Everyone knows that bass have seasonal patterns and that there are times when they move from shallow water to deep water and back again, from the main lake to the creeks and coves. We expect these transitions, but few of us truly anticipate them or try to stay ahead of them. And that's exactly what I want you to do on your favorite smallmouth waters.
Right now, as we're getting into September, it's still pretty warm over much of the country, but the days are getting shorter and it's not hard to see (even if it is hard to feel) that summer will be ending soon.
That means it's getting close to when we need to be thinking about fishing like it's fall. Just because we're not noticing all the signals out there doesn't mean the bass aren't noticing. They're much more closely plugged into nature. After all, they live in it!
We sit in air conditioning all day, wear clothes that protect us from the elements and rarely go more than a few steps from our homes and offices to our cars and trucks. The bass are out there all the time and their primitive nervous systems are picking up all the cues.
So even though we think and feel that it's still summer — and even though water temperatures have hardly budged from their summertime highs — some of the bass out there are already thinking about fall. And not only that ... it's some of the very biggest ones!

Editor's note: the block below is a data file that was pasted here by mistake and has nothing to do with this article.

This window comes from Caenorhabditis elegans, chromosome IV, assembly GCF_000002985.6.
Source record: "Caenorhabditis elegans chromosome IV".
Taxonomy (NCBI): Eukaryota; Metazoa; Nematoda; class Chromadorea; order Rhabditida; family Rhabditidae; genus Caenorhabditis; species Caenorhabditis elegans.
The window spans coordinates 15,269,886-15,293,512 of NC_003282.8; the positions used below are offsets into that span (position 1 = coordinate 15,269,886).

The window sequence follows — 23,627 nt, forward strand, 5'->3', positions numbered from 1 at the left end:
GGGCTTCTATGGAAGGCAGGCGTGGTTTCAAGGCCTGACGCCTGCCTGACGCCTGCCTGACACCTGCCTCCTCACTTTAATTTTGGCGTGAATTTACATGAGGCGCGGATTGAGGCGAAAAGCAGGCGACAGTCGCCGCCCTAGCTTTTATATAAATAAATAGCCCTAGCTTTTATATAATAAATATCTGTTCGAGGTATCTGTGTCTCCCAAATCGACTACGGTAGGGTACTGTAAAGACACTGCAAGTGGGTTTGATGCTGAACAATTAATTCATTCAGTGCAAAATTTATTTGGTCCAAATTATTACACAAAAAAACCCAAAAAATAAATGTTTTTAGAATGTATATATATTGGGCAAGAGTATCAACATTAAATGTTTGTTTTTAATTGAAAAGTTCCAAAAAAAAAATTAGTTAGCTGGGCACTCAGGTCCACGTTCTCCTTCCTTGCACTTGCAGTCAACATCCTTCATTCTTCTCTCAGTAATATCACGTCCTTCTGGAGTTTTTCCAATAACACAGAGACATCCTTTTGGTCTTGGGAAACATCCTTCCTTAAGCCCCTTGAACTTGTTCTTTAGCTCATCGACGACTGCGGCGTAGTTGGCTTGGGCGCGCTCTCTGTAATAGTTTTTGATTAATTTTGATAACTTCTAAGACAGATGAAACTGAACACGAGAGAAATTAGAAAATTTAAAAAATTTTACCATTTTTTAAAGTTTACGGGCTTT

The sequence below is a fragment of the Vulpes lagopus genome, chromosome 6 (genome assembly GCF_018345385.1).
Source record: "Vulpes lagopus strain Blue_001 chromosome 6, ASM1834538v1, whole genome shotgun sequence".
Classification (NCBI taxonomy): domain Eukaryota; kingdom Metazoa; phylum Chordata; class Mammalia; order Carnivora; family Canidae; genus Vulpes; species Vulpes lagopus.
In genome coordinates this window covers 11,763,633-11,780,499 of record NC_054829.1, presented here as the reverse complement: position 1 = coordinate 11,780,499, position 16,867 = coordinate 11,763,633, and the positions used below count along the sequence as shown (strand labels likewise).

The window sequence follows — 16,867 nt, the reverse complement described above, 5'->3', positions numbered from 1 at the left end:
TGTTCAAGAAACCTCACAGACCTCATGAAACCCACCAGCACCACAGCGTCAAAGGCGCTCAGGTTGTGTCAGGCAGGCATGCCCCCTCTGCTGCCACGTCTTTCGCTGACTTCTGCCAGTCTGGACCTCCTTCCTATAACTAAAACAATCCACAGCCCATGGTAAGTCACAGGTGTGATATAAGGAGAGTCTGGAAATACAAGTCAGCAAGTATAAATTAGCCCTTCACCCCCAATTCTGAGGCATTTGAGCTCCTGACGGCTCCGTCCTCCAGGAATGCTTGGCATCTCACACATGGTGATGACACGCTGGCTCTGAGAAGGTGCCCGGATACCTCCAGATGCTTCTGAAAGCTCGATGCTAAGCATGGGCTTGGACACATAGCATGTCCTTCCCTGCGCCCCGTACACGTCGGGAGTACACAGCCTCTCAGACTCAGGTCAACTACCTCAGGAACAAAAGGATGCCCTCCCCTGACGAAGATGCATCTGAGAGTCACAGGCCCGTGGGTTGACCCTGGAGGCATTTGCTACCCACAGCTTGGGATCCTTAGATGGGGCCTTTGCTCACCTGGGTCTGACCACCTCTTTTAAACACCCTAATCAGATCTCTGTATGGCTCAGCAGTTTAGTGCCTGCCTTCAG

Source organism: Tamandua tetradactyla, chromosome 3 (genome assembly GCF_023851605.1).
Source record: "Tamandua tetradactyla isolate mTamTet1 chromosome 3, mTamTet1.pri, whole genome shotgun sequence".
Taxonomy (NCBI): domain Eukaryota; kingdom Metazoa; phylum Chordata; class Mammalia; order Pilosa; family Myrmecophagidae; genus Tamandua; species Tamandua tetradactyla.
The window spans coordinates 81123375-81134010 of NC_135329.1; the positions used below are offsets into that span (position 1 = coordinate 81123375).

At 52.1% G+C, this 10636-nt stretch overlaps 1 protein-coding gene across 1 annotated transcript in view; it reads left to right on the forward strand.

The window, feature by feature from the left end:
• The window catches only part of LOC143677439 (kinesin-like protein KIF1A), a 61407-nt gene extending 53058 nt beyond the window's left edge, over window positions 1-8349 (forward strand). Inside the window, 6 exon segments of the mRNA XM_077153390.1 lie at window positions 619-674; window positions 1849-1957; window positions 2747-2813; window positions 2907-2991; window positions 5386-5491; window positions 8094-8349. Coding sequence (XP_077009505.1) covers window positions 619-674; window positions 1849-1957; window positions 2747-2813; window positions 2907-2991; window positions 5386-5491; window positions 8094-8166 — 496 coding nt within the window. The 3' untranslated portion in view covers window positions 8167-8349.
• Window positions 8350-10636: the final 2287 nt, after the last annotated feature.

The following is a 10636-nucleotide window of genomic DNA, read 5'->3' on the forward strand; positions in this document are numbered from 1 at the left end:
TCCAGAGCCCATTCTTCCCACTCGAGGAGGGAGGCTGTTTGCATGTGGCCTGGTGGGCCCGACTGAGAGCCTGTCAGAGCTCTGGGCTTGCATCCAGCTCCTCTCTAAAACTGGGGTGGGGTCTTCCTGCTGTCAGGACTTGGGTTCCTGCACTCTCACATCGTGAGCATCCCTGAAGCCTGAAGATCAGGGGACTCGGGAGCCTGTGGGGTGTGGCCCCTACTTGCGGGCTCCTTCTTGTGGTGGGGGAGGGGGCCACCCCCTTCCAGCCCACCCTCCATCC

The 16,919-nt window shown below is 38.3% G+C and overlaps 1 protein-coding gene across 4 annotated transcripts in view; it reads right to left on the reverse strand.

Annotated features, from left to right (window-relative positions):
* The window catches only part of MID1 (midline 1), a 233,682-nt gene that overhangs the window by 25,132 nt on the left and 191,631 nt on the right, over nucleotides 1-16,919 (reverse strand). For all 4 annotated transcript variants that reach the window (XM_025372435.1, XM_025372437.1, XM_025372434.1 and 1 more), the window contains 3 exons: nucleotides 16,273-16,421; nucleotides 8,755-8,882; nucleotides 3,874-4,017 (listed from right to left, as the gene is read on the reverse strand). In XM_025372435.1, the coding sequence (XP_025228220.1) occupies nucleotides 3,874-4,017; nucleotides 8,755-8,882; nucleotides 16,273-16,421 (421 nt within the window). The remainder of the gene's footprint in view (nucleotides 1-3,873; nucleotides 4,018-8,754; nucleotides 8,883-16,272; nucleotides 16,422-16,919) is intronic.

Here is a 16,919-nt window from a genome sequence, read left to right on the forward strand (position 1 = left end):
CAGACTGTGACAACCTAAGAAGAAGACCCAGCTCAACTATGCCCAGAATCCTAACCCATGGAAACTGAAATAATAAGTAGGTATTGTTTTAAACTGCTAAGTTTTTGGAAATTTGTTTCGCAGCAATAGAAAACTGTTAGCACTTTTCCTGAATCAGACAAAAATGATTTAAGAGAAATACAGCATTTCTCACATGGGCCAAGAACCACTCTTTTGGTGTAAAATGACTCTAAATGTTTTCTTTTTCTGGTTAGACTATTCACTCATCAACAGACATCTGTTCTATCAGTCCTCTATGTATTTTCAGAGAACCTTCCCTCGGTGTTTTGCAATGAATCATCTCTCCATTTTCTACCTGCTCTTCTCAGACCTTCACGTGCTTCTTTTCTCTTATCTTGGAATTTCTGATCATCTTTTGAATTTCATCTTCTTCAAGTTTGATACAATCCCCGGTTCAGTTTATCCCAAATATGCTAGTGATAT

I'm not sure why it is, but it seems to me that some of the very biggest females are the earliest to react to things in nature. They're the earliest to the spawning grounds, the earliest to deep water in the summer and the earliest to the creeks in the fall. Maybe they're just more in tune with nature and the shad migrations that move up in search of plankton. It makes sense to me, though, that the biggest, most successful members of the species are also the most in tune.
This is the time of year — before the heat really breaks — you'll find me checking out the creeks in highland reservoirs and looking for those early lunkers. I won't usually spend an entire day looking at this point, but I like to check out a few creeks and some shallow water (5 to 10 feet) before heading back out to the main lake and their summertime holding areas.
My favorite bait at this time for this pattern is a 3/16-ounce shaky head jig with a 4-inch Go To Bait Co. worm in pumpkin pepper. I throw it on a spinning outfit and 8-pound line. It's not a fast way of fishing, but it'll catch bass of all sizes, and I have a lot of confidence in it.
If I'm out at night (and you can catch smallmouth at night all year long), I like to fish a 3/4-ounce black and blue Punisher spinnerbait with a big blue blade. I throw it on casting tackle and 12-pound line. The best retrieve is just to slow roll it around the points and drops. If something's there, the fish will just about take the rod out of your hands.
So if you're waiting for the weather to break before you start working your favorite fall spots, you just might find that the bass have beaten you there.
Until next time, if you have any questions or comments, I'd love to hear from you. Please e-mail me at [email protected].
Slower is better